Well, it’s actually the only guide to Martos.
We know that many of our readers will never have a reason to pass through Martos. Even prospective tourists might think twice. After all, it is firmly located in the less interesting part of a less interesting province, sandwiched on either side by Cordoba and Granada.
But eventually someone is going to find themselves in this neck of the woods, and they are going to want some information. They might be tourists, prospective immigrants, or they could be fellow Auxiliares. So this post will be geared towards both people who want to live in Martos, and people who want to visit Martos.
That being said, we loved Martos. It might not seem like there is a whole lot to do here at first glance, but once you dig into the area and its history you will be hooked.
Let’s start with some basic information.
Martos has a population of 24,000 or so, and sits at an elevation of 753m (2503ft). The people here are called Marteños/Marteñas, Or Tuccitanos/Tuccitanas (in reference to the old Roman name for Martos).
It became the first city to ever produce olives and olive oil on a large scale when the Romans brought olive trees with them. They take great pride in their association with olives and olive oil.
The province of Jaen also has the distinction of having the highest concentration of castles of in all of Europe. And Martos is smack dab in the middle of a lot of them. Some cities have made their castles tourist attractions, and they are great to visit. But many more are ruins sitting out in the sea of olives, waiting for more adventurous travelers.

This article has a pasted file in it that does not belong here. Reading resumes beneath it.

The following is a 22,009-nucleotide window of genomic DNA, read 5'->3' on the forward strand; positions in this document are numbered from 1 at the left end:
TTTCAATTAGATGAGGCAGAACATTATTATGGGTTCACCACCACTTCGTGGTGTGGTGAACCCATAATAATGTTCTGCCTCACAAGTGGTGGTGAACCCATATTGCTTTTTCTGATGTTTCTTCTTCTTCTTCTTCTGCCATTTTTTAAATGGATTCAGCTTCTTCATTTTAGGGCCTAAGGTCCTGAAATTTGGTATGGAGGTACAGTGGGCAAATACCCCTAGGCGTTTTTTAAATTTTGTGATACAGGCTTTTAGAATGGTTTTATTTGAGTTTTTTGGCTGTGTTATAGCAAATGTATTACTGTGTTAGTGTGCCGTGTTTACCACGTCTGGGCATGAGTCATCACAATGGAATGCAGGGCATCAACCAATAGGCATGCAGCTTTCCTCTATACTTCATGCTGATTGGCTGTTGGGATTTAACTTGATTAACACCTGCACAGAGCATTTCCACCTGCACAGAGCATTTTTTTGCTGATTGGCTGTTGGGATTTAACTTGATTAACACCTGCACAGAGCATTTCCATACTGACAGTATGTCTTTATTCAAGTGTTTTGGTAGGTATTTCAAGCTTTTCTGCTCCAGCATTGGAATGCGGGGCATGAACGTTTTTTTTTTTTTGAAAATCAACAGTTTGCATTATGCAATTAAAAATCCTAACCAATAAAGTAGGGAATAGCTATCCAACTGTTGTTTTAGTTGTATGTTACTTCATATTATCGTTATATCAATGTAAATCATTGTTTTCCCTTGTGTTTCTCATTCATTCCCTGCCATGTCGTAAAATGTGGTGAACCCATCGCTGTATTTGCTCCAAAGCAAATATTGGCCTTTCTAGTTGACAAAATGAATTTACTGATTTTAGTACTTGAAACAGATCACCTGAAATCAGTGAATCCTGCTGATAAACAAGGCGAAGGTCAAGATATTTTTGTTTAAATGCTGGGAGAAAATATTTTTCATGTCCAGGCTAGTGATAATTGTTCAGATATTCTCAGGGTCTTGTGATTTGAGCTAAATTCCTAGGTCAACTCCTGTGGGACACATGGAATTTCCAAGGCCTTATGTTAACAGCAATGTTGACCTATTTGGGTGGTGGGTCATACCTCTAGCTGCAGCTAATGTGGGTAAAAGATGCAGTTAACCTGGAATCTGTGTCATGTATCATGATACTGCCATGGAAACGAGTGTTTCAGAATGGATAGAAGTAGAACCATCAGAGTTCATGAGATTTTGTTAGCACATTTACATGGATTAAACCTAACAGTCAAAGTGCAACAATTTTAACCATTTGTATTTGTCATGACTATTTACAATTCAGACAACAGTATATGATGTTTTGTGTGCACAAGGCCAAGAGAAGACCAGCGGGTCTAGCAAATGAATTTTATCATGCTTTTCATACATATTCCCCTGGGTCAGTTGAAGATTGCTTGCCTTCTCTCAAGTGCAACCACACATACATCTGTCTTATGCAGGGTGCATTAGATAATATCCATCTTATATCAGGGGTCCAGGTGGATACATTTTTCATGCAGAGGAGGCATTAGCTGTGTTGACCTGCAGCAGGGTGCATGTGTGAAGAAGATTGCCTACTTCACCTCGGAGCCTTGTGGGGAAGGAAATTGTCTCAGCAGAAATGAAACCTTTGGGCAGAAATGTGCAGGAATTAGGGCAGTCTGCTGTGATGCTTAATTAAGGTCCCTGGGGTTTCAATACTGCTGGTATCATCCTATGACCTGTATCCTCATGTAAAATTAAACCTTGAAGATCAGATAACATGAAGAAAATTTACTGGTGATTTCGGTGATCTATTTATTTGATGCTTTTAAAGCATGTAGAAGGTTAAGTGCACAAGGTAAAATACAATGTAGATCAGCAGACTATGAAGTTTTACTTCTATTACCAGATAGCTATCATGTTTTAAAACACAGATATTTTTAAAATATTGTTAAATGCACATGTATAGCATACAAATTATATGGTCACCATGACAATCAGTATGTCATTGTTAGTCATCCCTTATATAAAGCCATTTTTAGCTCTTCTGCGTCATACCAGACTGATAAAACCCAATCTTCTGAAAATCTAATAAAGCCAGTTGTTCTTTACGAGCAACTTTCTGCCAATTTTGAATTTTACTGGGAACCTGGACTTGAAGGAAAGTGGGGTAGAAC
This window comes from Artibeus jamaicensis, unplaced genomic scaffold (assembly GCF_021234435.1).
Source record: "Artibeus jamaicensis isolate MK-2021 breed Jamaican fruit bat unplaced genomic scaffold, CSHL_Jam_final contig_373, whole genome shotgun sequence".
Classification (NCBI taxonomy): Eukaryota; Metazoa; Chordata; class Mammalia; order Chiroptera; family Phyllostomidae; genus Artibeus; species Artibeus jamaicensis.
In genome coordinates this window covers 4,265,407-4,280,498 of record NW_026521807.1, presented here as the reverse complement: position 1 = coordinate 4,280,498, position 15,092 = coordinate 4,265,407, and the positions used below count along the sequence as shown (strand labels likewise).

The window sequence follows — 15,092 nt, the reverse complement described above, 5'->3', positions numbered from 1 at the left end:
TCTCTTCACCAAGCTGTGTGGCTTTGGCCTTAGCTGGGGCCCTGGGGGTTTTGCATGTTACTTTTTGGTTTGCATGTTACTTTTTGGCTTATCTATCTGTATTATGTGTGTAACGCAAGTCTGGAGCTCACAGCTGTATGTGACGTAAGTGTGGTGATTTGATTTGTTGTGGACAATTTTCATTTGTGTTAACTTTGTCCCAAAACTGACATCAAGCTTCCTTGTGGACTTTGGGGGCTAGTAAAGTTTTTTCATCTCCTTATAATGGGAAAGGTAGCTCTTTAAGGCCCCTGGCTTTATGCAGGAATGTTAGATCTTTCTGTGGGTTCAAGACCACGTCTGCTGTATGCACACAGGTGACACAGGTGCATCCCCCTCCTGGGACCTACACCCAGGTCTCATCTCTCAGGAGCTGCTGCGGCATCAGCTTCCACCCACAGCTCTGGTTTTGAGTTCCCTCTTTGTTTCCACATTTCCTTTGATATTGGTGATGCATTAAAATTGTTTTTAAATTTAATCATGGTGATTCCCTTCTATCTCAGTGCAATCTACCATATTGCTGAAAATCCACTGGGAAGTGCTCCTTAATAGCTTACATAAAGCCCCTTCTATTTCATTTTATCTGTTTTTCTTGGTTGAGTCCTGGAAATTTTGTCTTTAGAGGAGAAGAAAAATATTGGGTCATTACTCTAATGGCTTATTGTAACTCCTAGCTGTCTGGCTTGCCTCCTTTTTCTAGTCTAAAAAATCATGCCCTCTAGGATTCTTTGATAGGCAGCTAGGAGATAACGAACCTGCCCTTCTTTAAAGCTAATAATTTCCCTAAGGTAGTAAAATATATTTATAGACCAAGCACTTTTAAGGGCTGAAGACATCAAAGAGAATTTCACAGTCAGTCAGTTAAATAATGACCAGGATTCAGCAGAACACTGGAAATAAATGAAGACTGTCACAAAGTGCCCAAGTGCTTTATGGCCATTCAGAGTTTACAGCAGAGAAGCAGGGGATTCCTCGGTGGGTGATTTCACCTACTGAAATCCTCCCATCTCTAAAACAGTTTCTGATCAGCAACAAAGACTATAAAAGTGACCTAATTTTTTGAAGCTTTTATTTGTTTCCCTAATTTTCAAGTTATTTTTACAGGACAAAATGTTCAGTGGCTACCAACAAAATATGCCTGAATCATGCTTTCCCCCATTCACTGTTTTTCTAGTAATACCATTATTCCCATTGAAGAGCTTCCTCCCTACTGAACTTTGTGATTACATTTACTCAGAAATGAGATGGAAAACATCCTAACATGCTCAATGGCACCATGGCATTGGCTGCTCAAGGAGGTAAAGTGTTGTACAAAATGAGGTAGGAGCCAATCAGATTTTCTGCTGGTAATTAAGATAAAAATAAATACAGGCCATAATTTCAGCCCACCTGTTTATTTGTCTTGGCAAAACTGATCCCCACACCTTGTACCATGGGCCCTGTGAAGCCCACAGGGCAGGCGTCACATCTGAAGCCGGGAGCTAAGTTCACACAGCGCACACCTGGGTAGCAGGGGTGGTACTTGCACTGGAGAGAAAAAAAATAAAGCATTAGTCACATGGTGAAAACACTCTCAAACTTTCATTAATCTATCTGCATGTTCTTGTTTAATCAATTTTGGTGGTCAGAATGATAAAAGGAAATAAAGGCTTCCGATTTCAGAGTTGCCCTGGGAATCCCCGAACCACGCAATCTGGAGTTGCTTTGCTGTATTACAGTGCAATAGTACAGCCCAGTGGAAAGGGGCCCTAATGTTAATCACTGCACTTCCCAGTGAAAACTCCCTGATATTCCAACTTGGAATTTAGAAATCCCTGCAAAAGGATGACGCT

The summers are hot, around 40C, but cooler in the evenings and mornings. The exception is in August when the nights only cool down to 27C. Summer is also incredibly dry, and apparently it is not uncommon to go months without seeing so much as a single cloud.
The winters get surprising cold around January, around 11C on average , and you can expect near daily rains in February/March. It can snow here, but it’s rare and light. My wife and I each brought heavy winter jackets, but we only needed to use them once.
Spring is for sure the most comfortable time to be here (March – May), and if you want to do any hiking I suggest doing as much as you possibly can during this time.
No matter what kind of transportation you take, it is quicker and easier to first get yourself to Jaen.
By Car- Martos is about 20 minutes from Jaen with a car on the A-316.
By Bus – The bus station in Martos is very poorly connected to the outside world. You can take a bus to Jaen, with stops in Torredonjimeno and Torredelcampo, that takes 45-60 minutes.
If you are landing in Malaga, it IS possible to take an Alsa bus straight here without transferring. We did this once. It took 5 ish hours, but it was super convenient and we got to see all the villages between Martos and Malaga.
I would post the bus schedules, but that would be an exercise in futility. The schedule changes with the seasons (fewer trips in the summer), and neither the Martos bus station, the Jaen bus station, or the website for the bus company can seem to agree on which schedule is correct. Generally there is a bus every hour, but with large gaps in the schedule that can last up to three hours. The company that runs this route is La Sepulvedana.